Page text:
From the very beginning Sayuri’s story is very gripping. The book is a wonderful way to learn about the ways of Geisha life, although I understood from other reviews that the book left out some important parts, and about pre-war Japan. Personally, I find the Japanese culture amazingly interesting, so I enjoyed reading about all the customs and history in this book. It describes so many little things, from the the way of wearing a kimono to the way a young geisha’s virginity (mizuage) is being sold.
I wanted to read this book because I saw the movie and I wanted to know the story in more detail. While reading the book, I discovered that although the movie follows the book pretty well, it has changed the story somewhat. In the movie, Sayuri is a demure and sweet young girl who mostly earns her success through the guidance of Mameha. In the book, Sayuri has a much bigger personality. Her wit is often displayed and she is as much part of her success as the influence of Mameha is. In the book, the relationship between Nobu and Sayuri is much more extensive than the movie lets on. They are true friends and she is the only one who calls him out on his crap, which he respects, I think. This makes what she does to him in the end of the book that much more horrible. Besides that there are other things that have either been changed or left out in the movie. For instance Sayuri’s first Danna or how Hatsumomo really left the Okiya. But I guess I can forgive the movie makers for that, as it didn’t change the story in a major way.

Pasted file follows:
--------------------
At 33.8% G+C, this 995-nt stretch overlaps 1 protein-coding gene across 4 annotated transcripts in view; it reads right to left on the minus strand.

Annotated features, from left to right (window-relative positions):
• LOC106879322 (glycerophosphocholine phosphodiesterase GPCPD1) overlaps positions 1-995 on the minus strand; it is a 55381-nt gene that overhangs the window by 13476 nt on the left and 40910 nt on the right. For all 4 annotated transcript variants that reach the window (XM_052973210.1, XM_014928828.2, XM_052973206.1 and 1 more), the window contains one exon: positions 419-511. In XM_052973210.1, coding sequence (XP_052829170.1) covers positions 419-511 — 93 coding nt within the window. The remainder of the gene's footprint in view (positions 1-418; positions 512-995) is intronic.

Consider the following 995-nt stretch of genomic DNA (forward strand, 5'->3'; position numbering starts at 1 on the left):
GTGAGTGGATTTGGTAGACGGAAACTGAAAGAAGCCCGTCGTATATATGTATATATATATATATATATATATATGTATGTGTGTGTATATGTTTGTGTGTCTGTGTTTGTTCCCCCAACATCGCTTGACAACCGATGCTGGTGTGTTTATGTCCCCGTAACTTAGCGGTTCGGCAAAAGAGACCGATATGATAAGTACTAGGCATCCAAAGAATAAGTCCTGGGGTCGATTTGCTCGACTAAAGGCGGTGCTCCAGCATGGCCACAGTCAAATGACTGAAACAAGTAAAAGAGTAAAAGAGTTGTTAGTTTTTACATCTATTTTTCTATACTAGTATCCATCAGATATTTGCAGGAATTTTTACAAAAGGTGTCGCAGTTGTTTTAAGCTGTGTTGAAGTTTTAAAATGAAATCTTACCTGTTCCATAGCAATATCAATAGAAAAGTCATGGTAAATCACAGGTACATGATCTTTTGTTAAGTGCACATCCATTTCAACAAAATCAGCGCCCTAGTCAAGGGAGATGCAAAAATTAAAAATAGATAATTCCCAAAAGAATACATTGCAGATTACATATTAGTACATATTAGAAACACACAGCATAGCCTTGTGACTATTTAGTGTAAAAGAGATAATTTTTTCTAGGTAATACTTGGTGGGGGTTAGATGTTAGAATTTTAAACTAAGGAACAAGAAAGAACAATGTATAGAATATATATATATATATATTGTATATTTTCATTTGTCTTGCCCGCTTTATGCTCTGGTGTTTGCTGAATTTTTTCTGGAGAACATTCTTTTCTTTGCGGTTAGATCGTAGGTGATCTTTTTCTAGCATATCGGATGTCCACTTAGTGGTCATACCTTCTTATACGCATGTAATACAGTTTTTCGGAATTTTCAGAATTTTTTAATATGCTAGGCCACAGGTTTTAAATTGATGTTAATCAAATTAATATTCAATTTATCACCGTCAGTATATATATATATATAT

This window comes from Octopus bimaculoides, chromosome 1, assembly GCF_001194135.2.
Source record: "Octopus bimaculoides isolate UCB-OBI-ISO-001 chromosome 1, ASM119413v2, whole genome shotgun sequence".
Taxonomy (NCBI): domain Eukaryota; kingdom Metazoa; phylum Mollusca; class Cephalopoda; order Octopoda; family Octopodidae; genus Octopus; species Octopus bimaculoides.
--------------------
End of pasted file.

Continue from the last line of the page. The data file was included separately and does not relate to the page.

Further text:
It is a very beautifully written, amazingly mesmerizing story and I enjoyed it very very much. However, if you’re going to read this book, you really have to be interested in Japanese history, especially in the geisha customs. Like I said, it isn’t a fast moving story with lots of exciting scenes. It is not a page turner. It’s slow and elaborate, which is also what makes it beautiful. I greatly recommend this book. I will definitely read it again!